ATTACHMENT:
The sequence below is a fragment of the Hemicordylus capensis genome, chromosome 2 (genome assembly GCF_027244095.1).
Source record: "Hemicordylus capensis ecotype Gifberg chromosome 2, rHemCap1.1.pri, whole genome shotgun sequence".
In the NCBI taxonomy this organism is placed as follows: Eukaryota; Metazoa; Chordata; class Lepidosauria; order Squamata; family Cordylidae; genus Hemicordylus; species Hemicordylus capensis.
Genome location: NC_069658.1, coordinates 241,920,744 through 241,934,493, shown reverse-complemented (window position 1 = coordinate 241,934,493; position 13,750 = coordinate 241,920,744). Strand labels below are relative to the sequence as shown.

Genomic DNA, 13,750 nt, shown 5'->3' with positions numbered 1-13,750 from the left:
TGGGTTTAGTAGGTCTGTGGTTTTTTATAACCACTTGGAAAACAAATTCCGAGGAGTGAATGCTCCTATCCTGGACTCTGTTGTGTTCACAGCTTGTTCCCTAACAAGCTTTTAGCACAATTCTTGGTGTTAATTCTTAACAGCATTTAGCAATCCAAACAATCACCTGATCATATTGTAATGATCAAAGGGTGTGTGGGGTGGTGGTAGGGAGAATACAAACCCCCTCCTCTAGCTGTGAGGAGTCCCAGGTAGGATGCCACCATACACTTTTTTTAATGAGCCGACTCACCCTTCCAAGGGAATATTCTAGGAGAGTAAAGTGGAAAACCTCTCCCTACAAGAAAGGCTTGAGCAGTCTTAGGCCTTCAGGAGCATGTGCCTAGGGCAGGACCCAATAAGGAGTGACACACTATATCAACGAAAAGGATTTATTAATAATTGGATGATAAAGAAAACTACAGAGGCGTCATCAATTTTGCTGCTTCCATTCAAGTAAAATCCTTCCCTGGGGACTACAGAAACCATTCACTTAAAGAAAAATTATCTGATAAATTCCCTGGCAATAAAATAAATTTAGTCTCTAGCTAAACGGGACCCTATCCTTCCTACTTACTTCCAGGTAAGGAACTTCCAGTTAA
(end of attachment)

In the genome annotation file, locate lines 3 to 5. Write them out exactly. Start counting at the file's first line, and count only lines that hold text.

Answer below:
In the NCBI taxonomy this organism is placed as follows: Eukaryota; Metazoa; Chordata; class Lepidosauria; order Squamata; family Cordylidae; genus Hemicordylus; species Hemicordylus capensis.
Genome location: NC_069658.1, coordinates 241,920,744 through 241,934,493, shown reverse-complemented (window position 1 = coordinate 241,934,493; position 13,750 = coordinate 241,920,744). Strand labels below are relative to the sequence as shown.

Genomic DNA, 13,750 nt, shown 5'->3' with positions numbered 1-13,750 from the left: